WHAT IS ANXIETY AND HOW CAN YOU COPE WITH IT?
In my last post, I talked about depression. This post will be discussing another mental health issue, anxiety.
At some point in our lives, we must have felt apprehensive. Stage fright or stomach cramps before that presentation, worry over exams, shyness when we meet new people. It’s all part of human nature and is probably the only thing most people remember when they think of the word anxiety. It shows that your brain recognizes danger signs and is trying to make a decision between fight or flight. Excessive anxiety, however, can become a challenging issue.
An anxiety disorder is an unpleasant state of mental uneasiness, nervousness, apprehension, and obsession or concern about some uncertain event. Anyone can suffer from an anxiety disorder, children included. Anxiety can manifest in different ways.
The five major types are:
- Generalized Anxiety Disorder (GAD)
- Obsessive-Compulsive Disorder (OCD)
- Social Anxiety
- Panic Disorder
- Post-Traumatic Stress Disorder (PTSD)
Symptoms of anxiety vary according to the type of disorder and the sufferer.
- Panic, fear, and uneasiness
- Feelings of panic, doom, or danger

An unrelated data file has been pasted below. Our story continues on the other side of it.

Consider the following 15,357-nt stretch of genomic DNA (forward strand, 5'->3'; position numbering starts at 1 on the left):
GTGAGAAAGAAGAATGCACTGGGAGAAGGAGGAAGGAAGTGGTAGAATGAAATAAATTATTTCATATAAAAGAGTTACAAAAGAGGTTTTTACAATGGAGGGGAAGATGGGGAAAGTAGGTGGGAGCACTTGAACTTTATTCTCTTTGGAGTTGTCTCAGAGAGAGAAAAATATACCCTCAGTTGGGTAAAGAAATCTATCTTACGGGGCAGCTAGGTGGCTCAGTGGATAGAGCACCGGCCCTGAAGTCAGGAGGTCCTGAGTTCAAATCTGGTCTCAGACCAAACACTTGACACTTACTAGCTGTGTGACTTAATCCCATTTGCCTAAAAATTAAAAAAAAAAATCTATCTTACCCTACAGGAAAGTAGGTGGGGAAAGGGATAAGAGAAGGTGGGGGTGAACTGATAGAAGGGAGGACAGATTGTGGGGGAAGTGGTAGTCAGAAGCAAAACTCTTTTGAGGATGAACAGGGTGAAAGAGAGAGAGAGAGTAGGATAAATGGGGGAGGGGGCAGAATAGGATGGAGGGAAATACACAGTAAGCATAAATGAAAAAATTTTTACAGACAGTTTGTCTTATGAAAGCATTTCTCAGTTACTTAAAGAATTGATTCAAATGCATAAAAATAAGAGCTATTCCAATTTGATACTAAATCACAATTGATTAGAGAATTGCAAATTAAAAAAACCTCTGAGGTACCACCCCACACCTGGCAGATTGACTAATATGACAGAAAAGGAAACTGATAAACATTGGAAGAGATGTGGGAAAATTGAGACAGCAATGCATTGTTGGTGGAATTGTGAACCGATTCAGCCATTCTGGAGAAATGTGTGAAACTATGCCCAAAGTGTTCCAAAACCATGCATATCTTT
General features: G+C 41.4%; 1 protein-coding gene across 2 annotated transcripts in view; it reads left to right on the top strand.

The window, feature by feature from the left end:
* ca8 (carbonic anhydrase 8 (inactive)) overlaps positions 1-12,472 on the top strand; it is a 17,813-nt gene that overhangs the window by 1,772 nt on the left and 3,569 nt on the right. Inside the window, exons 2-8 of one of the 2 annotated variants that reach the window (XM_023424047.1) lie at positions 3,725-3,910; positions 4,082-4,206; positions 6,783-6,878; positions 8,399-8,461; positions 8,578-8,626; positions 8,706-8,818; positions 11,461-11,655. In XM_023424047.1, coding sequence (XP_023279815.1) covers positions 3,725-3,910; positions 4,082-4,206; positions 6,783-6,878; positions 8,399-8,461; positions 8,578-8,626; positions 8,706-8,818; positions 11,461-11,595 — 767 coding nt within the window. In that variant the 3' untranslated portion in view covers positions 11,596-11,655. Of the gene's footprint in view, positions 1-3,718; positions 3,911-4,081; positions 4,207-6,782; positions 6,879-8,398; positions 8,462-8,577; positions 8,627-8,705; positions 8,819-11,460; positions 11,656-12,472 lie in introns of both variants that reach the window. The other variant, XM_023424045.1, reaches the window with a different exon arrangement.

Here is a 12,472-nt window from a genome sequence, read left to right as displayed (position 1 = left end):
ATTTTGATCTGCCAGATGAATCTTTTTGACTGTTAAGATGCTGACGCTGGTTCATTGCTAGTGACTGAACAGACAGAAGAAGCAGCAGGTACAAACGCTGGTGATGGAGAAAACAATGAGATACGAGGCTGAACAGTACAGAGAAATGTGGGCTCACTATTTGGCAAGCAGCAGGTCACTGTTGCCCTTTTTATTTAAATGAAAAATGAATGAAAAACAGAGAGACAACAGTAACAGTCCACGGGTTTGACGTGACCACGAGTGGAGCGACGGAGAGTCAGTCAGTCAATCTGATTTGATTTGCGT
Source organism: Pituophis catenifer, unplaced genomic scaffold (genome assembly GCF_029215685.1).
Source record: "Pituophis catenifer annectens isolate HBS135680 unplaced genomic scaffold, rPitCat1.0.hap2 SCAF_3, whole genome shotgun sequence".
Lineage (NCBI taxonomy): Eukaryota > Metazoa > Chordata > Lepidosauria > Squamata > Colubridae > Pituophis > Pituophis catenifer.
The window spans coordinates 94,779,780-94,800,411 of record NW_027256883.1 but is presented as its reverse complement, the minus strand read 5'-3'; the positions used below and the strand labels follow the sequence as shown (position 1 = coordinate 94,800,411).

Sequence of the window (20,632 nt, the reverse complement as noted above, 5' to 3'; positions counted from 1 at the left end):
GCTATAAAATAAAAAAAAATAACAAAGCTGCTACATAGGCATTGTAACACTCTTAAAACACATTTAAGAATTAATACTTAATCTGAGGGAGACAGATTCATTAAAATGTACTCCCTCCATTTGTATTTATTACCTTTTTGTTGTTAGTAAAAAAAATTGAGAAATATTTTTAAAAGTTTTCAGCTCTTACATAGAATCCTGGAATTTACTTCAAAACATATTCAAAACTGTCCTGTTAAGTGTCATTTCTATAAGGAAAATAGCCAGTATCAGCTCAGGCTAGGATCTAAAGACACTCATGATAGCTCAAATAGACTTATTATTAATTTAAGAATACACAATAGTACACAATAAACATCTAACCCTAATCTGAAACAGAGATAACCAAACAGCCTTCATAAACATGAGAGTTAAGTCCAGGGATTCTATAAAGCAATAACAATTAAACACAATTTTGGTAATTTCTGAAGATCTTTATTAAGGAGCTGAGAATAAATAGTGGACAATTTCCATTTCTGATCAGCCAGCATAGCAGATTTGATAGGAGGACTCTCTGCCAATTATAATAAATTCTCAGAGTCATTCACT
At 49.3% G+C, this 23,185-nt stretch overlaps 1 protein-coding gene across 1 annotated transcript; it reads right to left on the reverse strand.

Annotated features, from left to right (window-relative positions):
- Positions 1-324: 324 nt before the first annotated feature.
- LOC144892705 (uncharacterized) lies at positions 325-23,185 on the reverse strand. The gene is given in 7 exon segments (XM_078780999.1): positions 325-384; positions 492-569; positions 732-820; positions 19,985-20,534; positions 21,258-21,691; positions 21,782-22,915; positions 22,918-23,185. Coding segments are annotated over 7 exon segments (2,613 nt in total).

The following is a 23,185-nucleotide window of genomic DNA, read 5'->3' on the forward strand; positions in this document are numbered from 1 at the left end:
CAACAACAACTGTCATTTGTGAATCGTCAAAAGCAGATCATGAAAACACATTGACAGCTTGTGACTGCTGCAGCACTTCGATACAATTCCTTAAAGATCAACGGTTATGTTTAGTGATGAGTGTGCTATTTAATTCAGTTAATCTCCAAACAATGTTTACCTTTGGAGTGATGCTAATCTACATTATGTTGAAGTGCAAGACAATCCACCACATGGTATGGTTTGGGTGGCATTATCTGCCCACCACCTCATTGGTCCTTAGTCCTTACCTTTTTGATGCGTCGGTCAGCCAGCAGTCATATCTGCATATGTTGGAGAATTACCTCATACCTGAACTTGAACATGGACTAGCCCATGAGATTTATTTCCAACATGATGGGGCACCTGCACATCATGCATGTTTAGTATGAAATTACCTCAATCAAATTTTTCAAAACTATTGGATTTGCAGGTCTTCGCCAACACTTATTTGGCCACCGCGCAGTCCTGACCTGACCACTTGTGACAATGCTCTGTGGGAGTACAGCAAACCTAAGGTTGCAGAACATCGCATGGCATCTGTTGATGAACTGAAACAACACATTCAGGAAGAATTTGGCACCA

- Sleep problems
- Not being able to stay calm and still
- Cold, sweaty, numb, or tingling hands or feet
- Shortness of breath
- Breathing faster and more quickly than normal (hyperventilation)
- Heart palpitations
- Dry mouth
- Tense muscles
- Thinking about a problem over and over again and unable to stop (rumination)
- Inability to concentrate
- Intensely or obsessively avoiding feared objects or places
Anxiety can be caused by some factors which include biological, environmental, and even genetics. Parents suffering from anxiety can also transfer the disorder to their children.
Just like depression and other mental health issues, anxiety can be managed. With therapy and medication in some cases, people with anxiety can live a normal life.
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